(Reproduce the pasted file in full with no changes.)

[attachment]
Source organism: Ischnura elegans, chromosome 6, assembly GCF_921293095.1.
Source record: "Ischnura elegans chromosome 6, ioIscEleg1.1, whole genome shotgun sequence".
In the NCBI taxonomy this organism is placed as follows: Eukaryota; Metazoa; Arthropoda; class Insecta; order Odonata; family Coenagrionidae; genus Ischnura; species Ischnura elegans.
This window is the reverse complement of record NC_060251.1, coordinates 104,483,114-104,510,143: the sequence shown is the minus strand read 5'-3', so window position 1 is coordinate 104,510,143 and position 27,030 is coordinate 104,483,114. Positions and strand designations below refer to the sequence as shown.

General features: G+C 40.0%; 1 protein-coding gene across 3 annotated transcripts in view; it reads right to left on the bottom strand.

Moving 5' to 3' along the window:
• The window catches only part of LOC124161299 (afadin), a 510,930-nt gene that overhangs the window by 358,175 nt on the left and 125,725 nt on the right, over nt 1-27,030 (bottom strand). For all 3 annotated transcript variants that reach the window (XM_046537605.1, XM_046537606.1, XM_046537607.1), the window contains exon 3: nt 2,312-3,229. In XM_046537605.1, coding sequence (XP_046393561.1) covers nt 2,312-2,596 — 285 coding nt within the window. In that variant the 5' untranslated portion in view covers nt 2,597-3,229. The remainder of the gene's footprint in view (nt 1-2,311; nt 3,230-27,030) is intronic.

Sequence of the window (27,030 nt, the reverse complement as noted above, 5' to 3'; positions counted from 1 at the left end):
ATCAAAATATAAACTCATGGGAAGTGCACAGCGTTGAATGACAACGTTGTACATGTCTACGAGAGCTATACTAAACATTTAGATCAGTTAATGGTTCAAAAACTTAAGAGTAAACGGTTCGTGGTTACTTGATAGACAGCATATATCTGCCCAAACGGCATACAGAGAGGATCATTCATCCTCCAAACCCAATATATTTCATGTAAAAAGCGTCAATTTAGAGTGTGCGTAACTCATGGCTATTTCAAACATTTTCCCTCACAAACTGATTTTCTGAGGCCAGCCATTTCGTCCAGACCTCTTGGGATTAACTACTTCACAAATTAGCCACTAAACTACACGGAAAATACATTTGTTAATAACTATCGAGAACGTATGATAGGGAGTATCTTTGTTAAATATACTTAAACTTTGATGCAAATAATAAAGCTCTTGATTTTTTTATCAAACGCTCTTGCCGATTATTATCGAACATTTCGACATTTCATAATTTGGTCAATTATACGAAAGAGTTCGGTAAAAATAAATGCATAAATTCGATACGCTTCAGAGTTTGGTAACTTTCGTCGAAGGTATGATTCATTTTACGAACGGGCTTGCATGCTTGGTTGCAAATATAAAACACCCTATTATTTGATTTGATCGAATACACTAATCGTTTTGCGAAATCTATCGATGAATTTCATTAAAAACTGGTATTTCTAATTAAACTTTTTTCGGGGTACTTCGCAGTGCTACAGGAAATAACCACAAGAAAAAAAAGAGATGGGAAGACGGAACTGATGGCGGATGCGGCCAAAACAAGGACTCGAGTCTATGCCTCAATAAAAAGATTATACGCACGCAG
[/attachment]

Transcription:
Source organism: Ischnura elegans, chromosome 6, assembly GCF_921293095.1.
Source record: "Ischnura elegans chromosome 6, ioIscEleg1.1, whole genome shotgun sequence".
In the NCBI taxonomy this organism is placed as follows: Eukaryota; Metazoa; Arthropoda; class Insecta; order Odonata; family Coenagrionidae; genus Ischnura; species Ischnura elegans.
This window is the reverse complement of record NC_060251.1, coordinates 104,483,114-104,510,143: the sequence shown is the minus strand read 5'-3', so window position 1 is coordinate 104,510,143 and position 27,030 is coordinate 104,483,114. Positions and strand designations below refer to the sequence as shown.

General features: G+C 40.0%; 1 protein-coding gene across 3 annotated transcripts in view; it reads right to left on the bottom strand.

Moving 5' to 3' along the window:
• The window catches only part of LOC124161299 (afadin), a 510,930-nt gene that overhangs the window by 358,175 nt on the left and 125,725 nt on the right, over nt 1-27,030 (bottom strand). For all 3 annotated transcript variants that reach the window (XM_046537605.1, XM_046537606.1, XM_046537607.1), the window contains exon 3: nt 2,312-3,229. In XM_046537605.1, coding sequence (XP_046393561.1) covers nt 2,312-2,596 — 285 coding nt within the window. In that variant the 5' untranslated portion in view covers nt 2,597-3,229. The remainder of the gene's footprint in view (nt 1-2,311; nt 3,230-27,030) is intronic.

Sequence of the window (27,030 nt, the reverse complement as noted above, 5' to 3'; positions counted from 1 at the left end):
ATCAAAATATAAACTCATGGGAAGTGCACAGCGTTGAATGACAACGTTGTACATGTCTACGAGAGCTATACTAAACATTTAGATCAGTTAATGGTTCAAAAACTTAAGAGTAAACGGTTCGTGGTTACTTGATAGACAGCATATATCTGCCCAAACGGCATACAGAGAGGATCATTCATCCTCCAAACCCAATATATTTCATGTAAAAAGCGTCAATTTAGAGTGTGCGTAACTCATGGCTATTTCAAACATTTTCCCTCACAAACTGATTTTCTGAGGCCAGCCATTTCGTCCAGACCTCTTGGGATTAACTACTTCACAAATTAGCCACTAAACTACACGGAAAATACATTTGTTAATAACTATCGAGAACGTATGATAGGGAGTATCTTTGTTAAATATACTTAAACTTTGATGCAAATAATAAAGCTCTTGATTTTTTTATCAAACGCTCTTGCCGATTATTATCGAACATTTCGACATTTCATAATTTGGTCAATTATACGAAAGAGTTCGGTAAAAATAAATGCATAAATTCGATACGCTTCAGAGTTTGGTAACTTTCGTCGAAGGTATGATTCATTTTACGAACGGGCTTGCATGCTTGGTTGCAAATATAAAACACCCTATTATTTGATTTGATCGAATACACTAATCGTTTTGCGAAATCTATCGATGAATTTCATTAAAAACTGGTATTTCTAATTAAACTTTTTTCGGGGTACTTCGCAGTGCTACAGGAAATAACCACAAGAAAAAAAAGAGATGGGAAGACGGAACTGATGGCGGATGCGGCCAAAACAAGGACTCGAGTCTATGCCTCAATAAAAAGATTATACGCACGCAG